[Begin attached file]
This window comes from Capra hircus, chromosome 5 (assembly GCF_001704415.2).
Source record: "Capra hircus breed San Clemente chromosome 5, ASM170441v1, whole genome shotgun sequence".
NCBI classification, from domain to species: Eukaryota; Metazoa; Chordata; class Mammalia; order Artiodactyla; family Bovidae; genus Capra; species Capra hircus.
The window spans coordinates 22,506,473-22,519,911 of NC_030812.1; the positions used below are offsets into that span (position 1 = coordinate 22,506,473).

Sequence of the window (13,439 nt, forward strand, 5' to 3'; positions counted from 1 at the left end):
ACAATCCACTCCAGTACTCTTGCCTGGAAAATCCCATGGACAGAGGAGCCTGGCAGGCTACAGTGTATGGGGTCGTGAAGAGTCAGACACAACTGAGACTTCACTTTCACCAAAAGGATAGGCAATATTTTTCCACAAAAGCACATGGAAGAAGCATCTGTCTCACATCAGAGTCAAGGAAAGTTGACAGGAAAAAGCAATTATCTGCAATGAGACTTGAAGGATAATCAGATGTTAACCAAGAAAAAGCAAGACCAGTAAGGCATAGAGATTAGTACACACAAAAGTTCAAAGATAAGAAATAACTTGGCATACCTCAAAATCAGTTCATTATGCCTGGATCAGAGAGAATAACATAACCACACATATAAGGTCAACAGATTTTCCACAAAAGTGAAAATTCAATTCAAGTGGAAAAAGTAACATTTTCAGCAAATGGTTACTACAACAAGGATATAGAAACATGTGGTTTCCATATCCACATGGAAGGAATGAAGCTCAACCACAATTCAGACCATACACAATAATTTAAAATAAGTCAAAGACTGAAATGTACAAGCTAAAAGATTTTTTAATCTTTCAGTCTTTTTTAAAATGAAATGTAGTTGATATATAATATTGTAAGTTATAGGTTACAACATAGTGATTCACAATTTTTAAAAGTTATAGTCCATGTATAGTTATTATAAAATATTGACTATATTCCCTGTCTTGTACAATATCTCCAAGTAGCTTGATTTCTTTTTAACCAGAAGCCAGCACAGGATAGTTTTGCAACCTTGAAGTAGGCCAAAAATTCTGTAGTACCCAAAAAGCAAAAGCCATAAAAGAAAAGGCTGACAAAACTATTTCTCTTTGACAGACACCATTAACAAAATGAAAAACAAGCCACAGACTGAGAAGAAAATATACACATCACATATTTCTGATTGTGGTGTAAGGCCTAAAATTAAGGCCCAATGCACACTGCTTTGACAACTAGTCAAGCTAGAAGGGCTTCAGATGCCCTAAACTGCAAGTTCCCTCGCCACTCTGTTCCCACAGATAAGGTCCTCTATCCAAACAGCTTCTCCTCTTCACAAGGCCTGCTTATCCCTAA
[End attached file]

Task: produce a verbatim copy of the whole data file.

This window comes from Capra hircus, chromosome 5 (assembly GCF_001704415.2).
Source record: "Capra hircus breed San Clemente chromosome 5, ASM170441v1, whole genome shotgun sequence".
NCBI classification, from domain to species: Eukaryota; Metazoa; Chordata; class Mammalia; order Artiodactyla; family Bovidae; genus Capra; species Capra hircus.
The window spans coordinates 22,506,473-22,519,911 of NC_030812.1; the positions used below are offsets into that span (position 1 = coordinate 22,506,473).

Sequence of the window (13,439 nt, forward strand, 5' to 3'; positions counted from 1 at the left end):
ACAATCCACTCCAGTACTCTTGCCTGGAAAATCCCATGGACAGAGGAGCCTGGCAGGCTACAGTGTATGGGGTCGTGAAGAGTCAGACACAACTGAGACTTCACTTTCACCAAAAGGATAGGCAATATTTTTCCACAAAAGCACATGGAAGAAGCATCTGTCTCACATCAGAGTCAAGGAAAGTTGACAGGAAAAAGCAATTATCTGCAATGAGACTTGAAGGATAATCAGATGTTAACCAAGAAAAAGCAAGACCAGTAAGGCATAGAGATTAGTACACACAAAAGTTCAAAGATAAGAAATAACTTGGCATACCTCAAAATCAGTTCATTATGCCTGGATCAGAGAGAATAACATAACCACACATATAAGGTCAACAGATTTTCCACAAAAGTGAAAATTCAATTCAAGTGGAAAAAGTAACATTTTCAGCAAATGGTTACTACAACAAGGATATAGAAACATGTGGTTTCCATATCCACATGGAAGGAATGAAGCTCAACCACAATTCAGACCATACACAATAATTTAAAATAAGTCAAAGACTGAAATGTACAAGCTAAAAGATTTTTTAATCTTTCAGTCTTTTTTAAAATGAAATGTAGTTGATATATAATATTGTAAGTTATAGGTTACAACATAGTGATTCACAATTTTTAAAAGTTATAGTCCATGTATAGTTATTATAAAATATTGACTATATTCCCTGTCTTGTACAATATCTCCAAGTAGCTTGATTTCTTTTTAACCAGAAGCCAGCACAGGATAGTTTTGCAACCTTGAAGTAGGCCAAAAATTCTGTAGTACCCAAAAAGCAAAAGCCATAAAAGAAAAGGCTGACAAAACTATTTCTCTTTGACAGACACCATTAACAAAATGAAAAACAAGCCACAGACTGAGAAGAAAATATACACATCACATATTTCTGATTGTGGTGTAAGGCCTAAAATTAAGGCCCAATGCACACTGCTTTGACAACTAGTCAAGCTAGAAGGGCTTCAGATGCCCTAAACTGCAAGTTCCCTCGCCACTCTGTTCCCACAGATAAGGTCCTCTATCCAAACAGCTTCTCCTCTTCACAAGGCCTGCTTATCCCTAA